Yet despite its power and potential, the ministry – like many Egyptian institutions – is often accused of being a quagmire of paperwork. Foreign archaeologists complain they sometimes can’t import the equipment they need, or export rock samples for analysis.

Taking such samples to foreign laboratories is banned and, as a result, local digs are overlooked by international donors, who prioritise projects with access to the latest research techniques. “Bureaucracy is such a monster in Egypt,” said Giulio Lucarini, an archaeology professor whose digs are among those affected by the ban based in Cambridge.

Local archaeologists have their own frustrations. Many want better field training, more opportunities for promotion, and say their ideas for reform are rarely listened to.

“If you want to do something, you go to your boss, and from his boss to another boss – and so on to get permission,” said Moamen Saad, another young ministry official, of the process of starting a new project.

Decision-making is opaque.

Activists say Egypt’s oldest pyramid, the Djoser at Saqqara, has been ruined by a ministry-sponsored restoration effort. The ministry denies the charge – but without independent arbitration, no one can know who is right.

According to Naunton, “there is very little mechanism for criticising the ministry for what it does. And that’s not very healthy”. When you’re talking about a big government institution, you should be able to say: maybe there’s another way of doing that.

But hope is on the horizon. A new generation of officials, a new approach to archaeology at Egypt’s leading state university and a new ministry leadership has given archaeologists hope that things may gradually change.

Wahba and Saad personify the new broom. Wahba’s enthusiasm for osteology could shake up the ministry’s approach to research.

Saad wants to improve the practical education given to young ministry employees.

Archaeology courses at Egyptian universities are theory-based, so new recruits arrive at the ministry with no experience of archaeological digs. Apart from a week-long course in the Sinai desert, the MSA does little to beef up their skills.

Saad wants to change all that.

In 2012, while working at the temples of Luxor, he and local colleagues set up their own field training school, giving 100 officials a new set of skills they would have found hard to come by elsewhere.

Now Saad wants to replicate the scheme elsewhere. “This is my dream project – to do it again and again,” he said. “Lots of colleagues gave me a hand. Now I want to give a hand to my colleagues.”

Then there’s 33-year-old Mohamed Gamal, formerly a curator at the Grand Egyptian Museum – one of two unfinished Egyptology museums that are being built to supplement the cluttered, decades-old Egyptian museum in Tahrir Square.

Like many observers, Gamal feels it isn’t yet clear how the three museums will complement each other – so he is developing a masterplan that, if adopted, may finally give each of the trio a clear and unique mandate.

A very simple question that is always asked is: why do you have two new museums in the same city? What will you do with the [old] Egyptian museum? During the last few years, no one from the Egyptian side had a good answer,” said Gamal. “So the proposal I’m working on I hope will have the answer.”

Gamal, Saad and Wahba are not alone. They reckon they are part of a group of about 60 up-and-comers, all intent on helping the ministry reach its potential. “They have an awareness,” said the EES’s Naunton, “that there is an opportunity – if they and others like them can get into the right positions in the ministry – to genuinely reform things, to make sure that the ministry is dealing in the best way with all the challenges it faces.”

Groups including the EES are giving them a hand. In partnership with the ministry, the EES awards scholarships to some of the MSA’s high flyers, taking six young officials – including Gamal and Wahba – to Britain for workshops with leading British curators, conservators and archaeologists, and access to some of the world’s best archaeological libraries.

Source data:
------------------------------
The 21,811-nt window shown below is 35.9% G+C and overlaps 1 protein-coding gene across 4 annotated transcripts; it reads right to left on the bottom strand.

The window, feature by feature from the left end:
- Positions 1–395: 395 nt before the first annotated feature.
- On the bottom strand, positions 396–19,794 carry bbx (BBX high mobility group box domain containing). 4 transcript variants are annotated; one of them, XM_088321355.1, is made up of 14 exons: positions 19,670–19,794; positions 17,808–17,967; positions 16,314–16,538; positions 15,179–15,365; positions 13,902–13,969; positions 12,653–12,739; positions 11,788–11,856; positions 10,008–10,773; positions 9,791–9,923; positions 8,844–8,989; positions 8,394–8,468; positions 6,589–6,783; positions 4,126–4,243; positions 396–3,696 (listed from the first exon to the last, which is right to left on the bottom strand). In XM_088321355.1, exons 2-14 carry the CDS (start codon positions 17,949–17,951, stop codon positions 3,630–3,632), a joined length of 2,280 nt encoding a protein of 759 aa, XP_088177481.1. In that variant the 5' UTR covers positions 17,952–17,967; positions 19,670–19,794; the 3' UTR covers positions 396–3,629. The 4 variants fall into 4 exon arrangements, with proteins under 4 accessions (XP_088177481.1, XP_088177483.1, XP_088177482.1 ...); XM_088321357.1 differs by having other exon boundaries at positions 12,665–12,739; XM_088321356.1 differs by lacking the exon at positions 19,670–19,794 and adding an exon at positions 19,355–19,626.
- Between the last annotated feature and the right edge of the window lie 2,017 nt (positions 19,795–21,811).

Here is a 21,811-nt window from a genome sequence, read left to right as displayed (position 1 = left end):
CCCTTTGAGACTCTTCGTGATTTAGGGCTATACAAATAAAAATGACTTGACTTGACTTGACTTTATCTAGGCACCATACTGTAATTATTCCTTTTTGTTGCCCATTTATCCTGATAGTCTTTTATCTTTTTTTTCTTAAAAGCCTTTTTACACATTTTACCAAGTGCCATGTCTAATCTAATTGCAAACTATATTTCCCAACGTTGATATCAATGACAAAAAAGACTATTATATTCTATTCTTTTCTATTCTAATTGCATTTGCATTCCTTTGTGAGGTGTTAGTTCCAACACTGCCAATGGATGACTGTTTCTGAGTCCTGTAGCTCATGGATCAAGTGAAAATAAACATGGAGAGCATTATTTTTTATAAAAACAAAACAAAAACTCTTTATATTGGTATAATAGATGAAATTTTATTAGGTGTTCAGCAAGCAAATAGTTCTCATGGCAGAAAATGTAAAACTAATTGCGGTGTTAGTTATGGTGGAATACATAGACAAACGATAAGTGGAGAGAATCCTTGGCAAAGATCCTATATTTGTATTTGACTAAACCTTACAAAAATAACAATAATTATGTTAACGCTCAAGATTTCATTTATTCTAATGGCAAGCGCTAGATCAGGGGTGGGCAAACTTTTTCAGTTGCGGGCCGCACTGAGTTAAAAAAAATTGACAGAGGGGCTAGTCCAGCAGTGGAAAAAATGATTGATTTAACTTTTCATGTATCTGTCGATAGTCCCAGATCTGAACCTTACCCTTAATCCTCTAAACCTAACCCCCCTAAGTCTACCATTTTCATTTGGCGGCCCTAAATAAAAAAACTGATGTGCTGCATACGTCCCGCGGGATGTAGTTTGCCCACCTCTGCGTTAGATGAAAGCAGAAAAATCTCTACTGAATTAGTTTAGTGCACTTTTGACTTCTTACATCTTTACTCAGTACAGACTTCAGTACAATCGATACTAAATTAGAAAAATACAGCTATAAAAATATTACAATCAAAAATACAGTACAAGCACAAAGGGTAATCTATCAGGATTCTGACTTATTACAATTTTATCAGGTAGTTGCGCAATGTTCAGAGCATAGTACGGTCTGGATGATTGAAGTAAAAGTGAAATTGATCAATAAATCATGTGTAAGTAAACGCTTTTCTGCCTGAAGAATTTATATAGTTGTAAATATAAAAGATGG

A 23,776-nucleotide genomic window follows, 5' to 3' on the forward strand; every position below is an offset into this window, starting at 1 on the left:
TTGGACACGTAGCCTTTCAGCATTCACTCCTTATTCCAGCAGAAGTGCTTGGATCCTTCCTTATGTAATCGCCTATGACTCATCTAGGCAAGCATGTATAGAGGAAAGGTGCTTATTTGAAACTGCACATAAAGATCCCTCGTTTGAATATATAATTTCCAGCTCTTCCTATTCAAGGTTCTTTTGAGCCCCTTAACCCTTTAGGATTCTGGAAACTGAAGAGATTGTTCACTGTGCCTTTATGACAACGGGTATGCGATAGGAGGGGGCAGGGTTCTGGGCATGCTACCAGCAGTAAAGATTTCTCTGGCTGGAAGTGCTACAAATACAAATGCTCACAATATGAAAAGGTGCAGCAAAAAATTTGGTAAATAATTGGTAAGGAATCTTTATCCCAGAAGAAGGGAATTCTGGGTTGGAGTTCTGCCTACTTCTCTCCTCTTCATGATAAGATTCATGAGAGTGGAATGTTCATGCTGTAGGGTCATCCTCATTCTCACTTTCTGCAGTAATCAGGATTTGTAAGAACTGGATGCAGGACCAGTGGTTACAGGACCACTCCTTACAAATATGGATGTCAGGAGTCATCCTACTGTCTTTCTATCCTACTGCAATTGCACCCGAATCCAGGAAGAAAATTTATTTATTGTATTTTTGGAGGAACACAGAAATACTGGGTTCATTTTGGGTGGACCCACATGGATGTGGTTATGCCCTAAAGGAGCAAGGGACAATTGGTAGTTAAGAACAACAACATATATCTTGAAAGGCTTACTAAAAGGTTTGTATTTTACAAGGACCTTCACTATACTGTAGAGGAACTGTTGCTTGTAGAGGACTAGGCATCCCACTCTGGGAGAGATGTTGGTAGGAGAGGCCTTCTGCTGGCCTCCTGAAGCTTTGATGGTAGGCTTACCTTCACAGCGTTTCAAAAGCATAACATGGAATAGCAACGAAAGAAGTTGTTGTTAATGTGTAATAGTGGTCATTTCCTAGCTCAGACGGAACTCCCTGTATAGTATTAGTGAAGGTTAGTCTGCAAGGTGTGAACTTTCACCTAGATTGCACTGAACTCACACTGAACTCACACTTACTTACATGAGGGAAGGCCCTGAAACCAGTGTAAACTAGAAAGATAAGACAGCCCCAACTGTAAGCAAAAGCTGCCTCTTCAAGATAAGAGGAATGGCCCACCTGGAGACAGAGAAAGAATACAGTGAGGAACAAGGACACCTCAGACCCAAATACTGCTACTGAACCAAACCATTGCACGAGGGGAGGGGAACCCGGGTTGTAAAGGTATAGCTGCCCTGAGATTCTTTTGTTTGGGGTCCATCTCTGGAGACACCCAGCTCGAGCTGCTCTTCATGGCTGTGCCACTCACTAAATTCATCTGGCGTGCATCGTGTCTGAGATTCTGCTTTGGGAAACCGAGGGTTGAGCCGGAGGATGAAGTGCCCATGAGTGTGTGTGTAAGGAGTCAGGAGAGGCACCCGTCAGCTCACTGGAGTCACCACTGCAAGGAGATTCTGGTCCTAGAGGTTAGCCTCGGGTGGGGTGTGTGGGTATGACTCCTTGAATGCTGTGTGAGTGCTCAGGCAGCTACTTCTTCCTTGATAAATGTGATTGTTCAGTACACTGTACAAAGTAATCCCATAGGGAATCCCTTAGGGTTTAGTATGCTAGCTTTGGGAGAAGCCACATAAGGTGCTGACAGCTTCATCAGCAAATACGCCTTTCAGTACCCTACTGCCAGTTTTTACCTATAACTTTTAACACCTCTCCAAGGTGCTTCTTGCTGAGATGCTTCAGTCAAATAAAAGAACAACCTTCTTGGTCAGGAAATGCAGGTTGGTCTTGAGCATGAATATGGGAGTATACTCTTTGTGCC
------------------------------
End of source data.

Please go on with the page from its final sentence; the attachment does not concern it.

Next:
In Egypt itself, the Ancient Egypt Research Associates (Aera), an American conservation group, has spent the past decade giving field training to Egyptian archaeologists – providing the latest generation, including Moamen Saad, with an unprecedented set of field skills. This year, this change in approach spread to Cairo university, where the new head of conservation, Mostafa Attia, introduced field training for the first time.

Foreign groups such as Aera and EES are aware of the balance they, as foreigners, must strike while intervening in an industry in which colonialism casts a long shadow. But they argue the guidance they give makes Egypt less dependent on foreign expertise.

Foreign archaeologists say that five years ago, before Aera’s workshops had made much headway, you wouldn’t have been able to staff a dig exclusively with competent local archaeologists – most Egyptians didn’t have the training.

Now that’s changing: for the first time, digs are being staffed by Egyptians alone. “And that’s how it should be,” said Naunton. “It should be people like Moamen and Afaf who are running the foremost archaeological projects in Egypt – but until recently that hasn’t been possible, which has given the whole thing a very colonial feel.”

For its part, the ministry says it wants to modernise. It positively welcomes projects such as the Aera field schools, and the EES scholarships, according to Hisham Elleithy, who heads a department within the MSA. “When they come back from their scholarships,” he said, “they can transfer their experience to their colleagues in the museums and the sites.”

If there are failings, they’re often caused by problems beyond the ministry’s control, Elleithy added.

The 2011 uprising caused a collapse in tourism, which reduced the ministry’s revenues by 95%. As a result, it has struggled to pay its 44,000 employees, let alone embark on grand projects of reform.

The looting of hundreds of archaeological sites, meanwhile, is due to a security vacuum caused by the uprising.

The newly appointed antiquities minister, Mamdouh Damaty, is said to be refreshingly open to new ideas, and has already appointed fresh faces to key positions. “Professor Damaty has a lot of great ideas,” said Elleithy. “[He’s] encouraging the younger generation … choosing the right persons for the right places. Their age doesn’t matter – it’s their experience and ideas.”

Young officials hope this early promise results in real change. “Trust the new generation,” said Saad, in an appeal that will resonate across post-revolutionary Egypt.

Be flexible, listen to them and their ideas … Let’s test it and if it’s OK, let’s continue with it. But don’t from the beginning say no.”